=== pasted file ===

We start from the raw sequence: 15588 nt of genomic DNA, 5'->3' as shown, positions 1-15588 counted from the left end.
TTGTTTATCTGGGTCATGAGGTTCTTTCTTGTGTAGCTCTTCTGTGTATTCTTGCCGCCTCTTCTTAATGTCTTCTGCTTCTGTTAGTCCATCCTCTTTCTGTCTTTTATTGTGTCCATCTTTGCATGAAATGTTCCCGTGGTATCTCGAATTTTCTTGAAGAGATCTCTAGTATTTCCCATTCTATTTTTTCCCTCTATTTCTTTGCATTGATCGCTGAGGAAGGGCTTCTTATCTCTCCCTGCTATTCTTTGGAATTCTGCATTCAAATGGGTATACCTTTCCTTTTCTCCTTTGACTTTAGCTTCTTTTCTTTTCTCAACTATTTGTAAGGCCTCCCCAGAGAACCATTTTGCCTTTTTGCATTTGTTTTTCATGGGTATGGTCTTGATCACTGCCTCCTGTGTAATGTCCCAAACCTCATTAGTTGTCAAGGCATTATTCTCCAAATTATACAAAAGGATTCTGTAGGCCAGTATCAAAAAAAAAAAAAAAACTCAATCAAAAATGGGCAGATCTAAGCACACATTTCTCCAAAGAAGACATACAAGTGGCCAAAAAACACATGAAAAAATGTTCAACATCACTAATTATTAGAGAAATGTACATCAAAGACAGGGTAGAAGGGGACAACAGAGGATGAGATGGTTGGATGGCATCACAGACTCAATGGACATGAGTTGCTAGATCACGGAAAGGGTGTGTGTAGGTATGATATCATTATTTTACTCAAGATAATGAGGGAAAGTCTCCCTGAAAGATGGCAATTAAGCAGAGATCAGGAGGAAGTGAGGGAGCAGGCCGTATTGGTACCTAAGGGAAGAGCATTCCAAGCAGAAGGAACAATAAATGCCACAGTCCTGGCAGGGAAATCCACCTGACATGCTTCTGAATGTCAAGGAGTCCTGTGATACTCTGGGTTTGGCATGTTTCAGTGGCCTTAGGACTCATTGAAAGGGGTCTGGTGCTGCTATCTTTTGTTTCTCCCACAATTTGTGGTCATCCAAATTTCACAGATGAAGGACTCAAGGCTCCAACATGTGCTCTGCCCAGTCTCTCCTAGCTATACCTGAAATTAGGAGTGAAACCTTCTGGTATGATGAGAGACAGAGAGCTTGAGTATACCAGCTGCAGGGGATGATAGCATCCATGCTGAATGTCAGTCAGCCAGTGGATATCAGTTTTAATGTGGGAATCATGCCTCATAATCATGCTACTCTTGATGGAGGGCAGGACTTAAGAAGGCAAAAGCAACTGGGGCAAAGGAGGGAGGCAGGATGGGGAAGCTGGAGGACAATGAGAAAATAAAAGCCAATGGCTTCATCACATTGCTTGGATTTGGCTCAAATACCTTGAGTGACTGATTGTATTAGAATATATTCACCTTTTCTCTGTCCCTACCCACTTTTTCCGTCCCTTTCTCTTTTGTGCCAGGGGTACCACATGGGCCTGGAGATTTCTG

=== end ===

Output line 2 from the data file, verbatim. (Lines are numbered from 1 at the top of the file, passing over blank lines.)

TTGTTTATCTGGGTCATGAGGTTCTTTCTTGTGTAGCTCTTCTGTGTATTCTTGCCGCCTCTTCTTAATGTCTTCTGCTTCTGTTAGTCCATCCTCTTTCTGTCTTTTATTGTGTCCATCTTTGCATGAAATGTTCCCGTGGTATCTCGAATTTTCTTGAAGAGATCTCTAGTATTTCCCATTCTATTTTTTCCCTCTATTTCTTTGCATTGATCGCTGAGGAAGGGCTTCTTATCTCTCCCTGCTATTCTTTGGAATTCTGCATTCAAATGGGTATACCTTTCCTTTTCTCCTTTGACTTTAGCTTCTTTTCTTTTCTCAACTATTTGTAAGGCCTCCCCAGAGAACCATTTTGCCTTTTTGCATTTGTTTTTCATGGGTATGGTCTTGATCACTGCCTCCTGTGTAATGTCCCAAACCTCATTAGTTGTCAAGGCATTATTCTCCAAATTATACAAAAGGATTCTGTAGGCCAGTATCAAAAAAAAAAAAAAAACTCAATCAAAAATGGGCAGATCTAAGCACACATTTCTCCAAAGAAGACATACAAGTGGCCAAAAAACACATGAAAAAATGTTCAACATCACTAATTATTAGAGAAATGTACATCAAAGACAGGGTAGAAGGGGACAACAGAGGATGAGATGGTTGGATGGCATCACAGACTCAATGGACATGAGTTGCTAGATCACGGAAAGGGTGTGTGTAGGTATGATATCATTATTTTACTCAAGATAATGAGGGAAAGTCTCCCTGAAAGATGGCAATTAAGCAGAGATCAGGAGGAAGTGAGGGAGCAGGCCGTATTGGTACCTAAGGGAAGAGCATTCCAAGCAGAAGGAACAATAAATGCCACAGTCCTGGCAGGGAAATCCACCTGACATGCTTCTGAATGTCAAGGAGTCCTGTGATACTCTGGGTTTGGCATGTTTCAGTGGCCTTAGGACTCATTGAAAGGGGTCTGGTGCTGCTATCTTTTGTTTCTCCCACAATTTGTGGTCATCCAAATTTCACAGATGAAGGACTCAAGGCTCCAACATGTGCTCTGCCCAGTCTCTCCTAGCTATACCTGAAATTAGGAGTGAAACCTTCTGGTATGATGAGAGACAGAGAGCTTGAGTATACCAGCTGCAGGGGATGATAGCATCCATGCTGAATGTCAGTCAGCCAGTGGATATCAGTTTTAATGTGGGAATCATGCCTCATAATCATGCTACTCTTGATGGAGGGCAGGACTTAAGAAGGCAAAAGCAACTGGGGCAAAGGAGGGAGGCAGGATGGGGAAGCTGGAGGACAATGAGAAAATAAAAGCCAATGGCTTCATCACATTGCTTGGATTTGGCTCAAATACCTTGAGTGACTGATTGTATTAGAATATATTCACCTTTTCTCTGTCCCTACCCACTTTTTCCGTCCCTTTCTCTTTTGTGCCAGGGGTACCACATGGGCCTGGAGATTTCTG